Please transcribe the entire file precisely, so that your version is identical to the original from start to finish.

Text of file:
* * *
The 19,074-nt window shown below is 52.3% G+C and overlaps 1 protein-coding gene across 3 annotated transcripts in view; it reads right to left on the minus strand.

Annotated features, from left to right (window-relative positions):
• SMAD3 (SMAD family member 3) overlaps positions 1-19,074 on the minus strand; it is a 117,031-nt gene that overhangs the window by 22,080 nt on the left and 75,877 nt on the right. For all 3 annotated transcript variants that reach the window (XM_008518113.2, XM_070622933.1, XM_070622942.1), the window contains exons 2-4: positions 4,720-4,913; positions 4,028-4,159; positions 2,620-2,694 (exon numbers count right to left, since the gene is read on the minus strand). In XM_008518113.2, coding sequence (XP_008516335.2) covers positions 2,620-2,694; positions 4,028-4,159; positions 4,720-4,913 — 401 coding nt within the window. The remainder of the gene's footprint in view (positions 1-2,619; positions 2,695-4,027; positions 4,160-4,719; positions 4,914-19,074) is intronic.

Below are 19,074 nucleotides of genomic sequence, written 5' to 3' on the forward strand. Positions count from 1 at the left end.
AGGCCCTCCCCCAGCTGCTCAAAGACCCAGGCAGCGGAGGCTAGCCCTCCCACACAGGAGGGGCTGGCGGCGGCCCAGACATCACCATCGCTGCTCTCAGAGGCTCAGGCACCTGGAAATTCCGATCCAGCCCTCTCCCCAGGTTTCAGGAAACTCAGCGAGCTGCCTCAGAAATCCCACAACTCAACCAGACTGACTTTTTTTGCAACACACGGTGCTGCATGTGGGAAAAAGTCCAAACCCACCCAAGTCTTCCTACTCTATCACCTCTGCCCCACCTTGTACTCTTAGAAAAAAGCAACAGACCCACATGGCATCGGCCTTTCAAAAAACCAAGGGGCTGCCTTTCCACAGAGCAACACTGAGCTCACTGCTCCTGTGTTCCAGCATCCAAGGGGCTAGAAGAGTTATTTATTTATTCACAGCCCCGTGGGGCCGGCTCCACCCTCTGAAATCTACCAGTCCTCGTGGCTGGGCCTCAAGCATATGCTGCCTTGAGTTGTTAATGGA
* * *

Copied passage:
The 19,074-nt window shown below is 52.3% G+C and overlaps 1 protein-coding gene across 3 annotated transcripts in view; it reads right to left on the minus strand.

Annotated features, from left to right (window-relative positions):
• SMAD3 (SMAD family member 3) overlaps positions 1-19,074 on the minus strand; it is a 117,031-nt gene that overhangs the window by 22,080 nt on the left and 75,877 nt on the right. For all 3 annotated transcript variants that reach the window (XM_008518113.2, XM_070622933.1, XM_070622942.1), the window contains exons 2-4: positions 4,720-4,913; positions 4,028-4,159; positions 2,620-2,694 (exon numbers count right to left, since the gene is read on the minus strand). In XM_008518113.2, coding sequence (XP_008516335.2) covers positions 2,620-2,694; positions 4,028-4,159; positions 4,720-4,913 — 401 coding nt within the window. The remainder of the gene's footprint in view (positions 1-2,619; positions 2,695-4,027; positions 4,160-4,719; positions 4,914-19,074) is intronic.

Below are 19,074 nucleotides of genomic sequence, written 5' to 3' on the forward strand. Positions count from 1 at the left end.
AGGCCCTCCCCCAGCTGCTCAAAGACCCAGGCAGCGGAGGCTAGCCCTCCCACACAGGAGGGGCTGGCGGCGGCCCAGACATCACCATCGCTGCTCTCAGAGGCTCAGGCACCTGGAAATTCCGATCCAGCCCTCTCCCCAGGTTTCAGGAAACTCAGCGAGCTGCCTCAGAAATCCCACAACTCAACCAGACTGACTTTTTTTGCAACACACGGTGCTGCATGTGGGAAAAAGTCCAAACCCACCCAAGTCTTCCTACTCTATCACCTCTGCCCCACCTTGTACTCTTAGAAAAAAGCAACAGACCCACATGGCATCGGCCTTTCAAAAAACCAAGGGGCTGCCTTTCCACAGAGCAACACTGAGCTCACTGCTCCTGTGTTCCAGCATCCAAGGGGCTAGAAGAGTTATTTATTTATTCACAGCCCCGTGGGGCCGGCTCCACCCTCTGAAATCTACCAGTCCTCGTGGCTGGGCCTCAAGCATATGCTGCCTTGAGTTGTTAATGGA